Iceland is the number one hash rate producer per capita globally. This tiny island has attracted bitcoin miners on a large scale facilitated by its natural resources and the government. Crypto mining is dictated by three significant factors, including power costs, hardware specs, and cooling requirements. Iceland provides affordable power costs and cooling methodologies, leaving you to only worry about hardware specs which are a universal need.
The bitcoin mining industry in Iceland is estimated to consume around 120MW, equal to 1.3% Icelandic portion of the global hashrate production. With a population of only 370,000, Iceland has become the largest hashrate producer per capita. The Icelandic mining industry is operated by local firms, including Greenblocks, Borealis Data Center, and Advania Data Centers. Several international miners include Startmining, Hive Blockchain, Bitfury, and Genesis Mining.
The country is favored by its location, the Northern tip of the Mid-Atlantic Ridge, unlimited water supply, and countless active volcanoes. Here are the main propellers of the world’s most bitcoin-mining-dense country mining industry:
Low power cost
Iceland is the wealthiest country in electricity production per capita, generating close to double the amount as Norway, the second-largest per capita electricity producer.
Iceland power source
100% of Iceland’s energy is from renewable sources, harvested through an intricate electricity stem exploiting various geothermal and hydroelectric power plants. Hydroelectric accounts for 69% of the total power produced, while geothermal accounts for 31%. Iceland and Norway are the only countries that use 100% renewable energy.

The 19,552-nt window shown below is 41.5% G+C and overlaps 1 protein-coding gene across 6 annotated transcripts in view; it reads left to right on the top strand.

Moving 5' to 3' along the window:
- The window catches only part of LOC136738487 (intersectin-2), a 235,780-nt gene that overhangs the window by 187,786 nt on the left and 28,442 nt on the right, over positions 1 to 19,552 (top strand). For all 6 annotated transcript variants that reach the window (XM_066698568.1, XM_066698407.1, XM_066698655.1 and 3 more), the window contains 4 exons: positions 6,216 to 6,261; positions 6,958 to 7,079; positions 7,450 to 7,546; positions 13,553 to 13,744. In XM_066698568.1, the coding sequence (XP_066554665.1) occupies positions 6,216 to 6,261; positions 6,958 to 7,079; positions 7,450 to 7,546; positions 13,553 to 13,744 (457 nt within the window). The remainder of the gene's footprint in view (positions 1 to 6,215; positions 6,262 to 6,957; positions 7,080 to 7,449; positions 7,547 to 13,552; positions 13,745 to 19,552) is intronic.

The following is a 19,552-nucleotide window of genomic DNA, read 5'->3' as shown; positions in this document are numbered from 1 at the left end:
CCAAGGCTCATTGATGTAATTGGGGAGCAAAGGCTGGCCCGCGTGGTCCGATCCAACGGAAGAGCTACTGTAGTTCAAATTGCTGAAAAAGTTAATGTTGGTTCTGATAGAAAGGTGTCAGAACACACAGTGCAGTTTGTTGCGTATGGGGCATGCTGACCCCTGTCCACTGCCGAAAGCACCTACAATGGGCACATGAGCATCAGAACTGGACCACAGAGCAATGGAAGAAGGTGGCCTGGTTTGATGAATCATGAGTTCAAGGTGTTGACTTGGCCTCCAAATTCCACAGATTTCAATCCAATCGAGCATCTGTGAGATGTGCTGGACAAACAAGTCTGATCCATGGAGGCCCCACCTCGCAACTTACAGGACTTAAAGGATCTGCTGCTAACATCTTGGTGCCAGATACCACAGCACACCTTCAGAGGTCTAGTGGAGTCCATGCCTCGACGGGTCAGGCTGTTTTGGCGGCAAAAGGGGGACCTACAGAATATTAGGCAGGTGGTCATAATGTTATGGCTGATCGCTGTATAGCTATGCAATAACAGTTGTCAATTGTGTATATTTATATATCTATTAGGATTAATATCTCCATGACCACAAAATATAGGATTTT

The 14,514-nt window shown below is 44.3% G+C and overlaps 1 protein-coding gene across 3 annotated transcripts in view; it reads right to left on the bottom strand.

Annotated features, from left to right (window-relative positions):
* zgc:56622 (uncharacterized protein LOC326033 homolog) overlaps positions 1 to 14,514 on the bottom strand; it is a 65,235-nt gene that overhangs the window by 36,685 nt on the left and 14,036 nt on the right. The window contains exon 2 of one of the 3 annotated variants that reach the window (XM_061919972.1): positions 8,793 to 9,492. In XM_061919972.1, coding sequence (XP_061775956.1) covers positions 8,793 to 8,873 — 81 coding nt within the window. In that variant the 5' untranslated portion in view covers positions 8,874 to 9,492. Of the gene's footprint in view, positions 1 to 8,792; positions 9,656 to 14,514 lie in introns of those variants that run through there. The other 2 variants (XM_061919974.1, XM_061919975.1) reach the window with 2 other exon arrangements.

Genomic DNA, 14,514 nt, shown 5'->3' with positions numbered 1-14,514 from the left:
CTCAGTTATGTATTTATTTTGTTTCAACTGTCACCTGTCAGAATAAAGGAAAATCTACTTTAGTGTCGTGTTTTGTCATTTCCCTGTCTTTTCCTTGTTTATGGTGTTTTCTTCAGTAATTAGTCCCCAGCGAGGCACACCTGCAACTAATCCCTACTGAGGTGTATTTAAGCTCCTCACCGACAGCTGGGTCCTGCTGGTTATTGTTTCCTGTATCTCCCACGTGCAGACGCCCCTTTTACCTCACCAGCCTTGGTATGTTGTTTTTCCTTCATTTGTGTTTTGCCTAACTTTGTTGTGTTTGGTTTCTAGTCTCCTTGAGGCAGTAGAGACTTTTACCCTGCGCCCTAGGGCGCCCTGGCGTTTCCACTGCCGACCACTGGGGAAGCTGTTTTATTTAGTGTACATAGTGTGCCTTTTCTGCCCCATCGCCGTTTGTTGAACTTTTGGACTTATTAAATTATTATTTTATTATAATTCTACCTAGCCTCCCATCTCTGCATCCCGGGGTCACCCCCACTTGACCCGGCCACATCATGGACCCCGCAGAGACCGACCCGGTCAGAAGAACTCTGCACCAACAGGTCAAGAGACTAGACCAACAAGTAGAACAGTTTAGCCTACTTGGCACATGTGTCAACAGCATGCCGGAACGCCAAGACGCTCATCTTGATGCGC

Although El Salvador may have carried the day due to its colossal volcano mining project, Iceland has been silently running volcano mining at a large scale.
Cheap electricity by comparison
Iceland has a high power production and a low population making electricity quite affordable in the country. The all-in electricity tariffs from Landsvirkjun, the national power company, have retailed between $51 and $71 per MWh in the last five years. In 2022 alone, the tariffs stayed at an average of $63 per MWh, thus accommodating new-generation mining machines at a considerable margin, with the Antminer S19j Pro revenue per MWh at %116.
Although miners can find more affordable electricity in other Nordic countries, Iceland is a better option since it’s isolated from the rest of the world. The country’s geographical position protects it from global electricity prices and fuel inflation since all its power comes from renewable sources.
Electricity cost in Iceland is also affordable because the largest electricity producer, Landsvirkjun, is state-owned and owns the most significant bit of the national grid. Through long-term, fixed-rate contracts, the state utility and two private electricity producers supply power directly to power-intensive firms like bitcoin miners and aluminum smelters.
Electricity is becoming scarce in Iceland
Although Iceland has a high per capita power production, the cost is pricer than other Nordic countries such as Norway and Sweden due to high electricity demands in Iceland, such as aluminum smelters. The demand increase has also gradually made electricity scarce over the past few years. Additionally, there has been no construction of new power plants maintaining the supply at a constant as the demand increases.